The following are commentaries from two Fanfare readers about from where drum corps came and to where it is going. The first are excerpts from a letter sent in by Betsi Waldron. I first saw my first drum corps long before most of you reading this were born. That may make me "old" by some standards, but the memories are still fresh. A recent "Fanfare" article stirred many of those memories and started me thinking about what so many of us who aged out over 15 years ago are all thinking ... what happened to drum corps? It was 1968 and I was only 14 when I heard my local drum and bugle corps rehearsing at a middle school about three blocks from my home. To me, they were awesome ... I had never seen or heard anything like it. However, they were a small corps, even by the standards of corps back then. With a little begging (OK, whining) to my parents, I joined the then fledgling Guardsmen Mt. Prospect, Ill. We were a "community" drum corps the way most corps were before members had to try out and fly into camps. It was truly a local activity sponsored for the most part by the local VFW or American Legion. We marched, but we didn't smile or dance. We marked time. Does anyone do that anymore? Flags were carried in leather pouches called slings with metal cup inserts so you could hear if your "Right shoulder arms" was not on time. Well, I guess there are some things that are good about the evolution of drum corps. We rehearsed once a week all winter long and camps were reserved for two weekends in the spring, when you took all the parts you learned all winter and put them together with a drill -- which was marched. As required by the rules of the time, you entered from the left end zone line, stayed within the end and side zone lines for at least 11.5 minutes and had to be off the right end zone line before 13 minutes. There was no walking out to your starting position, scurrying around the field and ending in your final formation. Most of the championships were preceded by the dreaded "inspection." The entire corps was required to stand at attention while a military veteran came down the line and inspected every part of your uniform. All uniforms had to be exactly the same, except the guard could wear skirts (usually about 100 pounds of wool) that reflected the pants of the horn and drum line. During one such inspection, I remember getting warned by a preceding corps that they were even looking into the guard's boots -- yes, the little white ones -- and if their socks didn't match they would get a tic. And then you marched to your starting line and were off! That brings me to the tic method. What ever happened to that? It kept all corps honest in their musicianship. There were field judges that actually walked around with clipboards and would mark a tic for every error they heard. This was not only wrong notes, but missed attacks and releases, wrong articulations and differing stick heights. There was a marching judge. It was not all "appearance" as it seems to be now. Your lines were judged for straightness and accuracy resulting in a tic for each person not perfectly in line or knee-lift heights not equal. Yes, we actually marched! And there were penalties. Not just dropped equipment, but undertime, overtime, stepping off the side or end zones, talking, and a myriad of other infractions that all removed points from your score. There was no "pit." All of the drums were carried -- even the tympanis -- and the entire drum line marched. They were all important parts of the drill. We didn't have a "show." That's not to say what was put upon the field was not entertaining -- absolutely the opposite. Even the smallest corps were entertaining and wholly supported by not only their own boosters, but other corps as well. There were GE judges that sat up in the booth. And only four captions of GE were judged: Guard, horn, drum and marching. There were no smiling or dancing captions. And touring was reserved for that week to ten days you spent getting to the National Championships, before the inception of DCI. There were no summerlong tours and the West Coast corps were only heard from at Nationals. There were no cook trucks; we ate fast food. And to the best of my memory, the equipment truck was a converted bus, not a fleet of semis. Buses were often just the school variety; no luxury reclining seats. And for co-ed corps, the buses were segregated ... boys in one, girls in another. And what happened to some of those powerhouse corps that made that hair on the back of your neck stand up? 27th Lancers, Blessed Sacrament, Argonne Rebels, Royal Aires, Guardsmen, Crossmen and Spirit of Atlanta a little later? And the best show I ever had the privilege of seeing was the Santa Clara Vanguard in the mid-70s when they blew everyone away with "Young Person's Guide (to Drum Corps)" and the famous Bottle Dance! Anyone who remembers that surely remembers 27th's rifle line on their backs, spinning rifles with their feet! And Madison's huge horn line (for the time) that would blow you back in your seat! I remember that we nicknamed them "God," since that is all anyone could be heard saying when they came forward in a company front. I remember Guardsmen's closer of "Greensleeves" that could make a grown person weep. I am not grumbling about the loss of flag presentations or concert setups, but there seems to be too much missing from what was drum and bugle corps. Military bearing, marking time, and game face are among those things that have gone astray. I believe it can still be done. I saw it done by the Blue Stars of 1978. An amazing drill that flowed from formation to formation, sometimes symmetrical, sometimes not, always including marking time, and excellent musicianship and color guard work. Drum corps has changed. I won't be the sole judge as to whether those changes are all for the better. Those of you newer to the art/sport may never know the beauty, grace and dignity of "old time" drum corps, but there is a growing and vocal group who miss the old days. I will be at DCI DeKalb, but I also hope to attend some smaller shows to support those little guys that practice just as hard. I remember being the "little guy." Doug Oakley wrote in to talk about the history of drum corps and the quality of today's product. It never ceases to amaze me that competitors at the highest level, for the most part, have no idea about the history that led up to the current excellence seen on the field. I have talked to many members, parents, and even corps officers who did not know that in the '60s and '70s, corps marched on a field with no markings other than external boundaries and a midline. They also didn't know that the corps proper had to start outside the field and enter over the left goal line and exit over the right goal line. Nor did they know that the instruments were not much more than Boy Scout bugles with a valve and rotary to change the key. The list goes on: There were minimum amounts of time that the entire corps had to be in motion, corps were penalized for dropping equipment, the National Colors had to be present on the field during the entire performance (with the associated exposure to major penalties) and had to be presented to the judges during the show, and all the percussion had to be carried around the field. That is just a few of the things many current people in drum corps don't know. I am the first to say that today's product is far superior to the corps of my day for a variety of reasons, including technical advances, rules changes, and judging and field changes. While there are some reactionaries who wish DCI would go back to the days of faster-higher-louder, with squads and company fronts, I enjoy today's corps as much as the corps of my day. But I wish that today's participants could understand that we wouldn't have gotten here without having first been there.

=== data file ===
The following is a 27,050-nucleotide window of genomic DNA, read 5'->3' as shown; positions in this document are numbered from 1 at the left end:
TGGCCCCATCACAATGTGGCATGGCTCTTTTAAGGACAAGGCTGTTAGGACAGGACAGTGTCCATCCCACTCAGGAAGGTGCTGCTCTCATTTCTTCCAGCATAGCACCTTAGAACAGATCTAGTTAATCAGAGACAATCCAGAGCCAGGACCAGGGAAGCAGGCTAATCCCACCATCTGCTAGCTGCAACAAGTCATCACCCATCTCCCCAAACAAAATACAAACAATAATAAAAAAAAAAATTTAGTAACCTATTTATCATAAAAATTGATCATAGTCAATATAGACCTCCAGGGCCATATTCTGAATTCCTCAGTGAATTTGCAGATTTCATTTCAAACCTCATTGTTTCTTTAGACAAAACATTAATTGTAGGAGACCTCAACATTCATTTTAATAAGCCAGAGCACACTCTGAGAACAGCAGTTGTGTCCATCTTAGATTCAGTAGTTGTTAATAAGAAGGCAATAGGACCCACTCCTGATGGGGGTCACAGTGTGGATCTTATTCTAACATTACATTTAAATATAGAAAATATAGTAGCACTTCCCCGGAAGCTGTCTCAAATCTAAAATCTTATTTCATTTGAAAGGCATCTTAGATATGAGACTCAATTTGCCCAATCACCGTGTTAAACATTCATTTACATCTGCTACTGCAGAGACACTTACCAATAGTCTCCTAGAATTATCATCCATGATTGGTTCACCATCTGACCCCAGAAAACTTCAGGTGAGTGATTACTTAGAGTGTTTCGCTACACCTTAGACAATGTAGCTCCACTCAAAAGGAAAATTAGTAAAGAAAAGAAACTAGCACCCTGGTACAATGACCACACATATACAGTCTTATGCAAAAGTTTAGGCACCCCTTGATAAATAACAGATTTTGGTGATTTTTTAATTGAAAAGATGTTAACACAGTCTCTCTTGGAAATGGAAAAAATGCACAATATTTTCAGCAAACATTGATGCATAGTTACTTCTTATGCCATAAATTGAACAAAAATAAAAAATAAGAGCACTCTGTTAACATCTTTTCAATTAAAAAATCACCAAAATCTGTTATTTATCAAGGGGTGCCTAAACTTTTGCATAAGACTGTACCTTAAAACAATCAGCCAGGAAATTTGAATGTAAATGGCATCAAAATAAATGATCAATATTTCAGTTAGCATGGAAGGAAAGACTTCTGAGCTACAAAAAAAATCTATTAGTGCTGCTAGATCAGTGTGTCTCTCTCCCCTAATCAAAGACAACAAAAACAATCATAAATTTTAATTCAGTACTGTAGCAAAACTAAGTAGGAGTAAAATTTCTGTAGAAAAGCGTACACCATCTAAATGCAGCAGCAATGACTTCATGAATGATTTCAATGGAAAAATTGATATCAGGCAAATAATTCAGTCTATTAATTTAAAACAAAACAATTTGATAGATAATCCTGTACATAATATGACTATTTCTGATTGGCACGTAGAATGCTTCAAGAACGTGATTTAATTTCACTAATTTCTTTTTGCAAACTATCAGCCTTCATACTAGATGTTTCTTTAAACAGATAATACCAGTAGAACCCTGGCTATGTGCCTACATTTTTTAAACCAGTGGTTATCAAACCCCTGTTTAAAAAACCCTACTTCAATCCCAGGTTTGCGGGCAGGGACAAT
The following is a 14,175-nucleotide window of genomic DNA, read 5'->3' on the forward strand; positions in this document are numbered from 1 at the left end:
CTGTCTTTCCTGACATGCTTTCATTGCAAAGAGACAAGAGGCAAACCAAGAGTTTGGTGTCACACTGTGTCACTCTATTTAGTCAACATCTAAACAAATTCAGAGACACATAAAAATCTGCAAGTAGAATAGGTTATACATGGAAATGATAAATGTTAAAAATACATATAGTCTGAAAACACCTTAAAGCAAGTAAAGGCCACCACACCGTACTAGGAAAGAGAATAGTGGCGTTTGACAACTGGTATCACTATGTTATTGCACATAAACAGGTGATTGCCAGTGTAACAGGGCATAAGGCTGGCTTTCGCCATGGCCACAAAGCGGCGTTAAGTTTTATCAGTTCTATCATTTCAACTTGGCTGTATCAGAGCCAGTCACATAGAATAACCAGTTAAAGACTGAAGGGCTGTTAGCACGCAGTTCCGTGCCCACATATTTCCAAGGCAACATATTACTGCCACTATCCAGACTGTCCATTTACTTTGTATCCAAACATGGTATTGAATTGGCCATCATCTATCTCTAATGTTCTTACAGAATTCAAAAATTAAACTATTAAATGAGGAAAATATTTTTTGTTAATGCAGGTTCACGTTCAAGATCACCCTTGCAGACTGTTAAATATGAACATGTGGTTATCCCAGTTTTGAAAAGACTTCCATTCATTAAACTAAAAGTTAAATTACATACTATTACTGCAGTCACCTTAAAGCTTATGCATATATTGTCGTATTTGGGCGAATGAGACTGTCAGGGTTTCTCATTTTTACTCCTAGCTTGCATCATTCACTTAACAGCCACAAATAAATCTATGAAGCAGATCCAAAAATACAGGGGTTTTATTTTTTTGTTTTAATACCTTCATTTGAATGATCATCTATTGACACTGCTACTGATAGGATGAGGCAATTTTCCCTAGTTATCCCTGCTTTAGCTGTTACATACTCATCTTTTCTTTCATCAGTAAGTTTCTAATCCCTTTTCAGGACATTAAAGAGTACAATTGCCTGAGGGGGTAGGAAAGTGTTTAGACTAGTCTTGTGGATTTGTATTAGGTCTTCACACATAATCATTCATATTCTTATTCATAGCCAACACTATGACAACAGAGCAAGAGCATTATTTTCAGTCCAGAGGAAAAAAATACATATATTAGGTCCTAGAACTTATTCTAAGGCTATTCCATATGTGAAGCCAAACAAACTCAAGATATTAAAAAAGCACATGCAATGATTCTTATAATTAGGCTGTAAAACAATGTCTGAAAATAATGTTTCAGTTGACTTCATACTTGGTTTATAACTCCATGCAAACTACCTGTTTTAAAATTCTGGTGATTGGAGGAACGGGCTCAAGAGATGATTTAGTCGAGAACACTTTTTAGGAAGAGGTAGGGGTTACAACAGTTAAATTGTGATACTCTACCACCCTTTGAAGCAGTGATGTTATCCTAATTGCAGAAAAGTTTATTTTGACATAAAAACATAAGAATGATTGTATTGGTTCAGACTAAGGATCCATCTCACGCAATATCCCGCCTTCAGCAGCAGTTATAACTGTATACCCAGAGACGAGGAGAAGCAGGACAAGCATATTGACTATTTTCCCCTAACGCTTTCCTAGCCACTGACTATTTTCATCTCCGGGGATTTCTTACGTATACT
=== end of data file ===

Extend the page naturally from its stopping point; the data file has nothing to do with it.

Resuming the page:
Michael Boo has been involved with drum and bugle corps since 1975, when he marched his first of three seasons with the Cavaliers.

He has a bachelor's degree in music education and a master's degree in music theory and composition.
He has written about the drum corps activity for over a quarter century for publications such as Drum Corps World, and presently is involved in a variety of projects for Drum Corps International, including souvenir program books, CD liner notes, DCI Update and Web articles, and other endeavors. Michael currently writes music for a variety of idioms, is a church handbell and vocal choir director, an assistant director of a community band, and a licensed Realtor in the state of Indiana. His other writing projects are for numerous publications, and he has published an honors-winning book on the history of figure skating. His hobbies include TaeKwonDo and hiking the Indiana Dunes. But more than anything, Michael is proud to love drum corps and to be a part of the activity in some small way, chronicling various facets of each season for the enjoyment of others.